July 2023 Preschool leader article
Missions Discipleship

Preschoolers Are Creative and Have Short Attention Spans

A friend’s older preschooler collected loose parts such as old buttons, bolts, and discarded wire. He glued these together to make small tabletop sculptures which he called “Thing-a-ma-jigs.” His creativity and imagination led him to make his artwork, along with the desire to make a little money. He actually sold a few!

Let’s explore preschoolers’ creativity, as well as another general characteristic of preschoolers—short attention spans. How can we best teach preschoolers with these general characteristics?

Creative and Imaginative

Preschoolers have creative minds and use their imagination as they play. They show their creativity as they do activities for the first time. Their play is original and shows their creativity. They use their imaginations in pretend play and artwork.

How can we foster creativity and imagination?

    • Encourage preschoolers to create on their own without having to follow a rigid pattern.
    • Provide art materials for preschoolers to access on their own.
    • Provide a variety of materials to encourage creativity.
    • Add props to interest areas as suggested in Mission Friends Leader to encourage creative play.
    • Change props and materials periodically.
    • Spark a preschooler’s imagination by asking questions such as “What if … ?”

Short Attention Span

A leader was experienced in teaching older children in church. One day she was asked to teach four- and five-year-olds. The biggest difference she noticed was their short attention span.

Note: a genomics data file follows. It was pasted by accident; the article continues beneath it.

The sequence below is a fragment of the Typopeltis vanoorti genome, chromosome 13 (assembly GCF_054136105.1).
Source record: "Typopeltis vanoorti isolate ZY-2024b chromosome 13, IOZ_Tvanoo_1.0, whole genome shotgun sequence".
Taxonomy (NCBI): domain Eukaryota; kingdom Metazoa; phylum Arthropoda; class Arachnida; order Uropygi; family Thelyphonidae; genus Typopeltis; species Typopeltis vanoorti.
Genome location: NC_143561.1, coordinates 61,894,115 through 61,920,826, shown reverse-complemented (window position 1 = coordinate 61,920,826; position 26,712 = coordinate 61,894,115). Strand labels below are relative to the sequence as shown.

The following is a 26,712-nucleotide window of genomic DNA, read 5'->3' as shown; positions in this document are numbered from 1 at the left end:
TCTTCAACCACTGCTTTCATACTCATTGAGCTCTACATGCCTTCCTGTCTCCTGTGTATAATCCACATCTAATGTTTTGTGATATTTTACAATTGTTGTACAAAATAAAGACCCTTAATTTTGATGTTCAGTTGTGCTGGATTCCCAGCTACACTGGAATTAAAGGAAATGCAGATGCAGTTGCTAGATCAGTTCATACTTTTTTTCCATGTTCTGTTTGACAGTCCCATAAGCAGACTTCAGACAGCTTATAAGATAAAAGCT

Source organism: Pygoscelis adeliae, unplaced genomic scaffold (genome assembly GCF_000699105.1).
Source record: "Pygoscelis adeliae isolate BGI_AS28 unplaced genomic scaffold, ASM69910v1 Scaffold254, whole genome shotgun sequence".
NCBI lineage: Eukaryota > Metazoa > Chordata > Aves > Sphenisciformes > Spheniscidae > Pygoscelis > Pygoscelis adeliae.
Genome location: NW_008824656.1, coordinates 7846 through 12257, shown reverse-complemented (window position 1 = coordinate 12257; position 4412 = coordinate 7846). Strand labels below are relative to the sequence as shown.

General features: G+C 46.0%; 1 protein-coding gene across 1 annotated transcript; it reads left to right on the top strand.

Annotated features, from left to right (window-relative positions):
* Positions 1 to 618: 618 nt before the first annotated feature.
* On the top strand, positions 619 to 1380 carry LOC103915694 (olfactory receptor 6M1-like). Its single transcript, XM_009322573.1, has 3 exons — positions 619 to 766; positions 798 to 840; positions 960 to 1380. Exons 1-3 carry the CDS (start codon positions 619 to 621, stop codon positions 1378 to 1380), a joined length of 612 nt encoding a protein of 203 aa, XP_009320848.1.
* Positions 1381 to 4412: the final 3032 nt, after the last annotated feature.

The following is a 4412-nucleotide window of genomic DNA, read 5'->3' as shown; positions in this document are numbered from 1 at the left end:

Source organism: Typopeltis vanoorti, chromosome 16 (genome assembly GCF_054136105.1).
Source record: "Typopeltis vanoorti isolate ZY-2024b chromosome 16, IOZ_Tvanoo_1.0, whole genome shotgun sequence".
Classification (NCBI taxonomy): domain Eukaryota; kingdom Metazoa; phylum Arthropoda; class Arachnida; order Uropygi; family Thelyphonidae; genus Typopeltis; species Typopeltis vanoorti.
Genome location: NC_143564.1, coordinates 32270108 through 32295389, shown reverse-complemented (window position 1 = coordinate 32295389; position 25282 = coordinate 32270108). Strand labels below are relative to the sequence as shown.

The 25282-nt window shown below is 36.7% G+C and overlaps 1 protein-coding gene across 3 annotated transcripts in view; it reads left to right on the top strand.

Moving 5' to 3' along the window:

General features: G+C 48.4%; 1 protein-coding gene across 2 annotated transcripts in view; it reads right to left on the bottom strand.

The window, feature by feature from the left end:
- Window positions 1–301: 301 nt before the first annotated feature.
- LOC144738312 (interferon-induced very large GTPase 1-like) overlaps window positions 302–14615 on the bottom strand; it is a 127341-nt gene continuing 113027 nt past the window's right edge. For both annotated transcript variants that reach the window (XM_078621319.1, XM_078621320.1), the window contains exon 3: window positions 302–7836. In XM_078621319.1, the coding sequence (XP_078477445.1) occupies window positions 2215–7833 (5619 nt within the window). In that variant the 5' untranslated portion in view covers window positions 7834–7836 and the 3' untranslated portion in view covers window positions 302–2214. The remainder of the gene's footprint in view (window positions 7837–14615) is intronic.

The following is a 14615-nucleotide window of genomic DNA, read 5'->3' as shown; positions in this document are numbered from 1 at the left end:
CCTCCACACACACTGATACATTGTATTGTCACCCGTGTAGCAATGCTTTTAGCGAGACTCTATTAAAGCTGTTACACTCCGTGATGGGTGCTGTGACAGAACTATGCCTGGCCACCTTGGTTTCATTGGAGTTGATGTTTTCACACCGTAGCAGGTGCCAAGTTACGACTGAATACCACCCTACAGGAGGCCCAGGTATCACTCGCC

Preschoolers have the ability to focus on a task for a short amount of time. This usually grows as preschoolers mature in their development.

What are some tips for teaching preschoolers with short attention spans?

    • Provide choices of activities.
    • Allow preschoolers to move between activity choices on their own time.
    • Provide a balance of noisy and quiet activities.
    • In Group Time, play a movement game immediately before the mission story to help preschoolers get their wiggles out so they can focus on the story.
    • When telling the mission story, gauge when preschoolers are becoming restless so you can bring the story to a close.

Joye Smith is the national WMU preschool ministry consultant.

This article first appeared in June-July-August 2023 Mission Friends Leader. Each quarter of Mission Friends Leader, the curriculum piece for preschool missions discipleship, provides practical information on working with preschoolers, achieving effective teaching and learning opportunities, and growth and development of preschoolers.